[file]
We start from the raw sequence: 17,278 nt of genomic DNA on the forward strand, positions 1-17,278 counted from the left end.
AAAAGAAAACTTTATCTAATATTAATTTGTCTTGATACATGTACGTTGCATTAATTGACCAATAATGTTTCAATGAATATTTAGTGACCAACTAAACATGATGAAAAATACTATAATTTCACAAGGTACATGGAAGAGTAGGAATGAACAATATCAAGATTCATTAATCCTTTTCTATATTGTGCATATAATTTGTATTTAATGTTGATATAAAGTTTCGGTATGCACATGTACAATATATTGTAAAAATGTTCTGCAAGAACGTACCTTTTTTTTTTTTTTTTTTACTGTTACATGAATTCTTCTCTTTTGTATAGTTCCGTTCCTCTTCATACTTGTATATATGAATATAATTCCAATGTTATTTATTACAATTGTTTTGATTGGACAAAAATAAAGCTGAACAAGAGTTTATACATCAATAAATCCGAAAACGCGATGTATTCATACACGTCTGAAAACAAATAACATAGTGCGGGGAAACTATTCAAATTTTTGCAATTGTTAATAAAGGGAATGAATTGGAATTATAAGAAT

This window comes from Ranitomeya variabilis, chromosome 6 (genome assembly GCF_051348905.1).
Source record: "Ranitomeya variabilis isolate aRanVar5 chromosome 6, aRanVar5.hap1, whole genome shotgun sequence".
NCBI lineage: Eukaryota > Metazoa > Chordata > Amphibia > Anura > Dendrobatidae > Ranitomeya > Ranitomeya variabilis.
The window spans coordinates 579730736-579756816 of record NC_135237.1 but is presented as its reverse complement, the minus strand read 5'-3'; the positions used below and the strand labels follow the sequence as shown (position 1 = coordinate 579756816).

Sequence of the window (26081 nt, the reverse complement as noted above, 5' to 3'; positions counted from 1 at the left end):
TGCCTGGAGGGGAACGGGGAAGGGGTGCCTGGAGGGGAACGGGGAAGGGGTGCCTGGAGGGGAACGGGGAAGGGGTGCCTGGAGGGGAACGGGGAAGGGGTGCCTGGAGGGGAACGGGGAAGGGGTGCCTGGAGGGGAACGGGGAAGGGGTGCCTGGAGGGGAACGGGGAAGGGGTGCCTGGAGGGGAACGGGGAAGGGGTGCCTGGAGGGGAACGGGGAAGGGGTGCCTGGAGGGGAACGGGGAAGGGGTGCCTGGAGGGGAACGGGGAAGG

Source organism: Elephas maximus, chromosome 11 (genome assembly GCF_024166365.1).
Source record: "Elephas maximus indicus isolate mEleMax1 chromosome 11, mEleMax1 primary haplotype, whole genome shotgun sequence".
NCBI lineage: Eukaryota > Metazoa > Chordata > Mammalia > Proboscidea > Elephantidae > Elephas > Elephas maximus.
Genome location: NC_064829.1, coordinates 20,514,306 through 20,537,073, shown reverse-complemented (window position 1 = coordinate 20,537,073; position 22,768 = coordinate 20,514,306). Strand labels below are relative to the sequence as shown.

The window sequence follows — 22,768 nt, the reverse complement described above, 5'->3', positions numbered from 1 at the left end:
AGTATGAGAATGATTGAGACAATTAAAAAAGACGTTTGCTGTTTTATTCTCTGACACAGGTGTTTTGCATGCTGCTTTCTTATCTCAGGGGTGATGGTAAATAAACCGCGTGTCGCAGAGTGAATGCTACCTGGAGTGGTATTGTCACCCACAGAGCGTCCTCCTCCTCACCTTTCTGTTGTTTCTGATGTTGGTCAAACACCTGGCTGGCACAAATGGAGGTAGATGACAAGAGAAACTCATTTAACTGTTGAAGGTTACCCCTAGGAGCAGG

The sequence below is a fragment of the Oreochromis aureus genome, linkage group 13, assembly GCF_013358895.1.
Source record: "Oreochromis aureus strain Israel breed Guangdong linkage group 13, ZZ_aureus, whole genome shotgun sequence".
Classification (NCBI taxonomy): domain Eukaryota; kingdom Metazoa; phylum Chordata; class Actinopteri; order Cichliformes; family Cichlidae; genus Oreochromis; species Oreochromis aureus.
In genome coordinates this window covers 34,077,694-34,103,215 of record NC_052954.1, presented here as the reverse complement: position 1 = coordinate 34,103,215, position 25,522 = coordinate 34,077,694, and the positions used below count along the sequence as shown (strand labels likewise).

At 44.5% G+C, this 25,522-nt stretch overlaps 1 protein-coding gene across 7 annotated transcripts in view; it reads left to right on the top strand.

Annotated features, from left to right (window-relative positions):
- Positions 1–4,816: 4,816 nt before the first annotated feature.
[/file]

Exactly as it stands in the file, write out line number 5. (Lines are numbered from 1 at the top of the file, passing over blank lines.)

NCBI lineage: Eukaryota > Metazoa > Chordata > Amphibia > Anura > Dendrobatidae > Ranitomeya > Ranitomeya variabilis.